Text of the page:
On reading this poem by Josiah Gilbert Holland (1819-1881), one cannot help but be struck by the great contrast with the present American administration.  It could have been written specifically for the dismal situation in which we now find ourselves in the United States.  It reminds us of values and ideals many Americans seem to have forgotten or to have discarded in favor of base emotions, crass tribalism, and personal gain.  For “God” we can easily substitute a plea to the national conscience, and to “men” we must of course add “women”:


God, give us men!
A time like this demands
Strong minds, great hearts, true faith and ready hands;
Men whom the lust of office does not kill;
Men whom the spoils of office can not buy;
Men who possess opinions and a will;
Men who have honor; men who will not lie;
Men who can stand before a demagogue
And damn his treacherous flatteries without winking!
Tall men, sun-crowned, who live above the fog
In public duty, and in private thinking;
For while the rabble, with their thumb-worn creeds,
Their large professions and their little deeds,
Mingle in selfish strife, lo! Freedom weeps,
Wrong rules the land and waiting Justice sleeps.

Read the daily news, and you will see endless examples of wrong ruling the land and justice sleeping.  A great deal, not only for the United States but for the planet, is at stake in the upcoming election.  One can only hope that those who voted in the disastrous administration we have had these last four years will come to their senses and return to the highest ideals held forth by the best and brightest souls this country has produced over the years.  Then perhaps the country can begin to climb out of the dark slough into which it has fallen.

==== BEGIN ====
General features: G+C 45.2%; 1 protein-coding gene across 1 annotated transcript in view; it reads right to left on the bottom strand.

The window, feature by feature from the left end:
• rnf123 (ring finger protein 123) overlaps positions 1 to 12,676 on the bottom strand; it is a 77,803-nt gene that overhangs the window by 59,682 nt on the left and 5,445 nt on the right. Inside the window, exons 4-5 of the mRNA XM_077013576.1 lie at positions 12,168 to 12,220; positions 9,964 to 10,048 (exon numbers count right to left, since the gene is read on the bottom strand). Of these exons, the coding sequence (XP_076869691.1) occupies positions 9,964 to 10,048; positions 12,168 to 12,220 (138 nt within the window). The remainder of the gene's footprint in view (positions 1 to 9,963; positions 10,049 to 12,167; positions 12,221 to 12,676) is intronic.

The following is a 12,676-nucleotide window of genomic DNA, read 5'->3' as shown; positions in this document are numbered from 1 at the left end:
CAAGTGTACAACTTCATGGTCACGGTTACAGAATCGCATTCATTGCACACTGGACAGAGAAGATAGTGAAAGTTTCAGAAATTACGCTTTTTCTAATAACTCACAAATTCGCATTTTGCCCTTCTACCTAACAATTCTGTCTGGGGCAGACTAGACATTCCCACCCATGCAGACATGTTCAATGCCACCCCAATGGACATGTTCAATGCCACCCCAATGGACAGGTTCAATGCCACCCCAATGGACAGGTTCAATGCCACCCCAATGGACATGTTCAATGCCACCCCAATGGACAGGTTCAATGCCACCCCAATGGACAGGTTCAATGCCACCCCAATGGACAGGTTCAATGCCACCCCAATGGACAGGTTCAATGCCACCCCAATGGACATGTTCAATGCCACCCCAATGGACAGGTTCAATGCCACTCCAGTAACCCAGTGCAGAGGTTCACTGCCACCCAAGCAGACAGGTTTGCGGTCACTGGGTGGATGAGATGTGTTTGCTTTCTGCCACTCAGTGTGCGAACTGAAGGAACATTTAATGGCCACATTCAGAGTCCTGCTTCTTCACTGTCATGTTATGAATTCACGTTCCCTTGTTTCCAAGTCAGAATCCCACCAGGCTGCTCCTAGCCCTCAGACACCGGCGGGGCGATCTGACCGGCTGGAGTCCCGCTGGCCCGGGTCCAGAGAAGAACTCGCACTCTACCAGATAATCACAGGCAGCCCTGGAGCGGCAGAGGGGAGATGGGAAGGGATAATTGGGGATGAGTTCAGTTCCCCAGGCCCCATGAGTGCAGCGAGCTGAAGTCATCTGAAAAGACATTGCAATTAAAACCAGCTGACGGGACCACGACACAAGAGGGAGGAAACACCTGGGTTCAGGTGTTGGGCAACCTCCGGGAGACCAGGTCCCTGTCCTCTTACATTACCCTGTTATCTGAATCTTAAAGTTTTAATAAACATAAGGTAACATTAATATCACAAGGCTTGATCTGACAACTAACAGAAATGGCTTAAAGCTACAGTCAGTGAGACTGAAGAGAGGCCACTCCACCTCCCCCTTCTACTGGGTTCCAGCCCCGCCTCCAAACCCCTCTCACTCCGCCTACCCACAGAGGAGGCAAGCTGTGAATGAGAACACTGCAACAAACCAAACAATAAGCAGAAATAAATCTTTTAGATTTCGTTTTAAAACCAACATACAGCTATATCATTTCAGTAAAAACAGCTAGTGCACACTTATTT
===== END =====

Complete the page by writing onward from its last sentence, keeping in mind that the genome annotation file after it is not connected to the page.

3 thoughts on “FOR THE ELECTION, 2020

  1. Well written. I applaud your sentiments and those of the poet. It does feel like many in authority, throughout the world, have just thrown those values and ideals on the scrap heap, and for what? Greed, selfishness and a total lack of community!

  2. Holland’s sentiment and cadence reminded me of Goldsmith’s “Deserted Village”

    Ill fares the land, to hastening ills a prey,
    Where wealth accumulates, and men decay:

    Evident already, although this was written early in the Industrial Revolution, were the consequences of sending coal from the mines into the air, trees from the forests into shipworms, and labor’s profits into a few pockets.

    I hope that rains and a shift of winds soon come your way.

  3. When I think of how many American men and women have been sent to war allegedly in the name of promoting democracy abroad, and then see how the party in power is doing everything possible to limit Americans’ access to the vote, I am appalled. It is good to remember that other voices in times past have deplored the same motives behind similar corruption. But I am cautiously optimistic that enough people will overcome those obstacles next week to get rid of the worst of the worst. It will be a long climb out of the pit. In the meantime, I find comfort in your meditations on hokku.

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